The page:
Although the term praxis is probably first used by Karl Marx, it is usually attributed to Pierre Bourdieu who made a formal theorizing of the concept. Marshall Sahlins also made some interesting comments about praxis and social change. In this essay I will try to demonstrate how these three social scientists theorize practical action with its relation to consciousness and social change. In order to do this, I am making a distinction between practice (in daily life) and praxis (practice and theory as united) and try to demonstrate how each theorist distinguishes between the two.
“In his consciousness of species man confirms his real social life and simply repeats his real existence in thought, just as conversely the being if the species confirms itself in species-consciousness and is for itself in its generality as a thinking being” (Marx 1844, 86)
This notion of praxis is what Bourdieu and Sahlins later wrote on, but unfortunately he did not make a lot of discussion on this definition. However, Marx introduces the term practice in a more texturized way (which is probably better than the above definition), and defines it in relation to human consciousness. Although he does not make an explicit distinction, between practice and praxis, his notion of practice could be interpreted in two ways: practice as a part of social reality and praxis as practice united with theory. The first one is the belief that all social life is practical (or we should say has a purpose) regardless of it is conscious or unconscious, Marx states this idea in Thesis on Feuerbach no: VII (Marx 1845).
However, there is one other level of practice, a higher level one, one that is stemming from consciousness, one could change the world, one is revolutionary. In this conception of practice, there is a direct relationship between knowing and doing, and hence “thinking and being are thus no doubt distinct but at the same time they are in unity with each other” (Marx 1844, 86). However there is not always a clear link between thinking and being; for example when people are alienated from what they are doing, they lose this connection and hence their control over the change. Whenever human mind has a control over what s/he does, then s/he will escape from estrangement and become a human being, rather than an object (Marx 1844, 116).
This dual notion of practice is highly visible when he talks about classes. At one level, there is “class in itself” which is a group of people holding the social class status in an unconscious level; the practice being within a social class without knowing it. And at another level, there is “class for itself”, in which classes act performatively.
Although it is unconscious, still we can say that alienation, or in Marxist terms “thinghood” of the proleteriat (Marx 1884, 114) is also a cultural practice that is exercised on the labor by the political economist. Marx says (1844, 78) “the medium through in which the estrangement takes place is practical”. In a way, it is Bourgeois’s way of reproducing the social life by disconnecting the labor from the means of production. However such a practice does not lead to a real change, thus it is a practice of life but not praxis, which is the only way to make the revolutionary change according to Marx.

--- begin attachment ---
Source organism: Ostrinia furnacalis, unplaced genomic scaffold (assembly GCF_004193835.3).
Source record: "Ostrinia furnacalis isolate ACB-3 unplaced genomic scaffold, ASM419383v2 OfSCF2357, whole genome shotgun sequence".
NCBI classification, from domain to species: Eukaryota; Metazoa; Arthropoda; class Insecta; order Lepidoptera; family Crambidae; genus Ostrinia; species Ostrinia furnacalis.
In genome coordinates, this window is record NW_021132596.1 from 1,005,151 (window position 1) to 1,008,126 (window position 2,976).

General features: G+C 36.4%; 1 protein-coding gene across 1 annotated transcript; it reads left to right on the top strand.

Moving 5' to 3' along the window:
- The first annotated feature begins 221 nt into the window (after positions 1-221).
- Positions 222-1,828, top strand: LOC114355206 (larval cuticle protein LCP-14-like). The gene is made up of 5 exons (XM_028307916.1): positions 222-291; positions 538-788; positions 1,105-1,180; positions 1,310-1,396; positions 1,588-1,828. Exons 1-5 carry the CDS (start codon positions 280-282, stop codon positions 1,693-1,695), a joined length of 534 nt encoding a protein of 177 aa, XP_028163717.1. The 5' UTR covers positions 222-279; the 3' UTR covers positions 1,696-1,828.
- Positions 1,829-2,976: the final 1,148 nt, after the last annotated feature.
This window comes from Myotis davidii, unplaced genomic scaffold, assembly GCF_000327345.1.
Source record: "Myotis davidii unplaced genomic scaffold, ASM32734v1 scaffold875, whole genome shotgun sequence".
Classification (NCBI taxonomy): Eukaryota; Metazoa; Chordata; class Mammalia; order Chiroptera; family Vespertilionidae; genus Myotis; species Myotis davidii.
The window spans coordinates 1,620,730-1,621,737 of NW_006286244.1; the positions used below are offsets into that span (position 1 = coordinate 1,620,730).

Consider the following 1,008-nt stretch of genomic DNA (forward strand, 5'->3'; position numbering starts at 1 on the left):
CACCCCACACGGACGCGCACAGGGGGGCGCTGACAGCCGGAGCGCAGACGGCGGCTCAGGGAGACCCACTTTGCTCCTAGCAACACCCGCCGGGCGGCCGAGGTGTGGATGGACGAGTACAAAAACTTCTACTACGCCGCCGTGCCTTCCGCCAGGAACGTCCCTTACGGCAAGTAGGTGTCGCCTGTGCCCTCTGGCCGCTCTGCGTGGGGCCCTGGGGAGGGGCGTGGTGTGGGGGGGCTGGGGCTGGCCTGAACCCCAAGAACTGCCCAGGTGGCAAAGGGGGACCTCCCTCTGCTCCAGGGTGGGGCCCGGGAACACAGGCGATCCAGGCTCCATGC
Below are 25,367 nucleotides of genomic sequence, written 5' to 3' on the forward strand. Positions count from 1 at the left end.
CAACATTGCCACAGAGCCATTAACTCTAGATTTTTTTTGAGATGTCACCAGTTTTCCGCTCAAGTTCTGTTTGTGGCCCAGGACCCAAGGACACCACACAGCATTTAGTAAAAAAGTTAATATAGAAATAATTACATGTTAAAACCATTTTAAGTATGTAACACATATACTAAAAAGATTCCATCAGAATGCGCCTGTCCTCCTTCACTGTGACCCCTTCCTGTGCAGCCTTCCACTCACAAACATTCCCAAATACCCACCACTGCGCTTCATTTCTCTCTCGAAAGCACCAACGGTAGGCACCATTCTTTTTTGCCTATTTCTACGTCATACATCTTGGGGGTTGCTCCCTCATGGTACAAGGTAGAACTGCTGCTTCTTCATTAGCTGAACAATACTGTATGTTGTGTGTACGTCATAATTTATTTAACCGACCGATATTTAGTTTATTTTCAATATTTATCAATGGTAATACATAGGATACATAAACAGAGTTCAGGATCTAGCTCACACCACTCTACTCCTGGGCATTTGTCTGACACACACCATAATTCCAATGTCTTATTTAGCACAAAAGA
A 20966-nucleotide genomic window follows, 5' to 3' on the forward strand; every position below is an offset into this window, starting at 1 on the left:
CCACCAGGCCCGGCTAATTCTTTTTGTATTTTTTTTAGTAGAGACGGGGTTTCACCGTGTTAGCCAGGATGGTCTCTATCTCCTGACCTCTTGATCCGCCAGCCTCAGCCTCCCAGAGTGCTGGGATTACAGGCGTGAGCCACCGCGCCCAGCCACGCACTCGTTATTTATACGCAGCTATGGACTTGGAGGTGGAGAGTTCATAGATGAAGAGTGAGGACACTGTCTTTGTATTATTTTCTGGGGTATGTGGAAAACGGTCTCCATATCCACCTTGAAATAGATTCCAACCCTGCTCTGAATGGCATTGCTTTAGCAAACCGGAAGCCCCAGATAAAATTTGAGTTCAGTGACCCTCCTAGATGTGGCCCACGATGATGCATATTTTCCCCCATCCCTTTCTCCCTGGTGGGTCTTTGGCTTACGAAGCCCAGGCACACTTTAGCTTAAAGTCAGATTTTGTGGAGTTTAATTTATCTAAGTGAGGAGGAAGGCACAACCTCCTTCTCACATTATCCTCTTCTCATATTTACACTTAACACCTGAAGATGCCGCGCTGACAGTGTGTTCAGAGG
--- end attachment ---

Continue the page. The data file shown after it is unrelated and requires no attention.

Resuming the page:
For Bourdieu, praxis is not much different than what did Marx propose initially, but since he has reconstituted it as a solid theory of it, he gets majority of the credit. According to him, the Anthropologist should “introduce into the object the principles of his relation to the object” (Bourdieu 1977, 2) and thus bring practice into theory. However he does not pack any revolutionary meanings to praxis but he rather sees it as the fundamental reality of life: thus the distinction between practice of life and praxis is merely epistemological.
For him, it is objectivism that “constructs a theory of practice, but only as a negative byproduct, or one might say waste product, immediately discarded, of the construction of the systems of objective relations” (Bourdieu 1977, 24). This theory of practice is a one in which doing and knowing are detached from each other. Consequently, objectivism constructs a picture of the practice, but not in relation to the “natural world” not a case of “doxa”. (Bourdieu 1977, 166-168). For him, the uniting of theory and practice is what he calls doxa, which he defines as “a quasi perfect correspondence between the objective order and subjective principles of organization… the natural and social worlds appear as self evident” (Bourdieu 1977, 164). I propose that this is praxis, what I assume differ from daily practice. Praxis could be conscious or unconscious according to Bourdieu since “each agent, wittingly or unwittingly, willy nilly, is a producer and reproducer of objective meaning.” This is somewhat different than the notion of practice that I attributed to Marx, because according to him, unconscious actions cannot change the structure. However, I should also point that his notion of consciousness is much different than Marxist version: according to Bourdieu, there is not a solid state of consciousness but rather a sense of reason. As he says “the habitus is the universalizing mediation which causes an individual agent’s practices, without either explicit reason or signifying intent, to be none the less sensible and reasonable”. (Bourdieu 1977, 79)